Why are either of those unfair?
For the first point, that is how patents work. How is it unfair that Huawei is using the patent system as intended? The only way to counter this is to change the patent system as a whole, e.g. restructure patent law, better vetting of patents1, set up more categories of patents such that different categories can have different validity periods for patents so that some classes of patents can be given, say, 5 years validity, others 10 years, etc., rather than all patents being 20(?) years.
For the second point, that's the way capitalism and international free trade and economic theory itself2 works. How is it being unfair by following standard capitalist economic theory and international trading practices? The only way to counter this is to start a tariff war3 to drive up the prices of imported goods so local companies can compete better, or to flat-out ban international trade.
As far as I can tell, Huawei are engaging in fair trade, but the US has their panties in a knot because Huawei, and China as a whole, seem to be challenging (surpassing?) the US's dominance with high-tech international trade.
1 many patents get overturned later on, but often it can be cheaper to just pay the patent holder their licensing demands than to try and get the patent overturned.
2 regions should specialise in what they are good at, whether that be due to labour costs, educational levels, infrastructure, sources of raw materials, and so on, and trade your products/services/expertise in those things with other regions for what they are good at.
3 and like in any war there will be casualties such as consumers having to pay more for goods, or just plain not able to obtain certain goods, and businesses going under. And like with many wars, often no-one wins, or at best it's a pyrrhic victory.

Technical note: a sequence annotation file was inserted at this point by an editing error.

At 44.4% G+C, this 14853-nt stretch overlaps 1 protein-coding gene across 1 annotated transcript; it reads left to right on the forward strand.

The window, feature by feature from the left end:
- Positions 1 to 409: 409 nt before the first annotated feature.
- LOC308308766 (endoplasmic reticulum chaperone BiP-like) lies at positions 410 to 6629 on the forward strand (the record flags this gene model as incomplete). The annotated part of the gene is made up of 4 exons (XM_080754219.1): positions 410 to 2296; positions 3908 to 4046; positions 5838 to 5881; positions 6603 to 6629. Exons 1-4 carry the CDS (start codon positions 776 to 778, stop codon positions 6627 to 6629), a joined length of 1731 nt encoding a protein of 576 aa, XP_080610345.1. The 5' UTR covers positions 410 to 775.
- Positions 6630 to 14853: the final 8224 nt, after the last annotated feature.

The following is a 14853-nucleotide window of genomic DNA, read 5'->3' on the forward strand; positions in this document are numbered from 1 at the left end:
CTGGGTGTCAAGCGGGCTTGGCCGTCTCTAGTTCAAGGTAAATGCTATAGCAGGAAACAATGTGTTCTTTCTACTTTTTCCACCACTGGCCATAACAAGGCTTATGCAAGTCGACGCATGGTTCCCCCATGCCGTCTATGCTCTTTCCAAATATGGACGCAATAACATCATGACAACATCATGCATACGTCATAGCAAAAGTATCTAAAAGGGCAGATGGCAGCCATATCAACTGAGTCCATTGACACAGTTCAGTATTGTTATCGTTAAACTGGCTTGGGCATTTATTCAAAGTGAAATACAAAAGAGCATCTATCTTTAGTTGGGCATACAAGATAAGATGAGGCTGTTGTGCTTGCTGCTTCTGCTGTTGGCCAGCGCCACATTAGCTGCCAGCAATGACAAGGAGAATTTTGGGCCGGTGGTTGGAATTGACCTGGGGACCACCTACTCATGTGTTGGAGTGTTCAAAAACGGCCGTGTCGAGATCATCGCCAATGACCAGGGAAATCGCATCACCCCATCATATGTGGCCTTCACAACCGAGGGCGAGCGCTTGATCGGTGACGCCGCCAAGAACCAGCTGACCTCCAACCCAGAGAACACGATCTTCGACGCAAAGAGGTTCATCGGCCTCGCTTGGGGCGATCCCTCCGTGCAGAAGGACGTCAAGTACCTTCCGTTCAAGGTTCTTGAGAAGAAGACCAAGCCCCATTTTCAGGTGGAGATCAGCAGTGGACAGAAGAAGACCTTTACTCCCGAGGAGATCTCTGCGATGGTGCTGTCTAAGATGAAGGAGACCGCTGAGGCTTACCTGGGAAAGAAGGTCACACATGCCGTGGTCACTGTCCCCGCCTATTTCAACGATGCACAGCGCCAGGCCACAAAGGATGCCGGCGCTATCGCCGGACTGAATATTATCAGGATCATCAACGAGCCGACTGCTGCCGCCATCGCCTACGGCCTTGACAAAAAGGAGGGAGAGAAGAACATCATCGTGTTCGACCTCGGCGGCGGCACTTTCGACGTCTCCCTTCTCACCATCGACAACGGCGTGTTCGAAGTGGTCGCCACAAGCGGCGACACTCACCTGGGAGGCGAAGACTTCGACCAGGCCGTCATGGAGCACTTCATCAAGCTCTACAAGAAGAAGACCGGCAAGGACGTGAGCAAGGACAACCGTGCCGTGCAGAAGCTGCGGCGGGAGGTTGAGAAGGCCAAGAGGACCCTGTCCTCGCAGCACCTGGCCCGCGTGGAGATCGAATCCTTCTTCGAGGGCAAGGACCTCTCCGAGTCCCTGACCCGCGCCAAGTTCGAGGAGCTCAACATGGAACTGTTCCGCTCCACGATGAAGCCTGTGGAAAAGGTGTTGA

It's unfair because Everyone Knows that the Chinese only copy, they don't innovate, therefore their patents can't possibly be legit.
It'll be some time yet before any authority figure (in the USA particularly, although the EU is also not immune to this particular strain of nationalism/racism) is prepared to admit that this common wisdom is bullshit.
"Most importantly, the report notes that there are fundamental differences in the current 3G and 4G networks that we use for our mobile phones (and broader mobile data delivery) and the upcoming 5G networks which promise far faster and more expansive opportunities.
Most importantly, 5G networks are reliant to a far greater degree on software and less on specialized hardware and software. This is a big plus - it means new features can be added easily and the underlying infrastructure won’t have to be overhauled or replaced to take advantage of them. But, at the same time of course, it means that 5G networks will be more open to attack."
Which 'most importantly' is the most important?
I tried to resist but I am weak. Sorry.
Most importantly, 5G is apparently going to transform our phone and comms network into the same security nightmare that is the Internet. I can't help but feel that this push to software-defined everything is simply the Pandora's box of fun.
On the other hand, while US officials and politicians descend into even more depths of blind political hatred and spout things that are clearly becoming more and more biased and unfounded, I am getting the feeling that Huawei is actually a good thing to have around.
Not to mention the popcorn festival it is watching them squirm without being able to do anything.
Oh dear, should they use Huawei who might be open to government influence but who do publish their software or Cisco who are definitely in the pocket of the US government and don't publish their software. Tricky.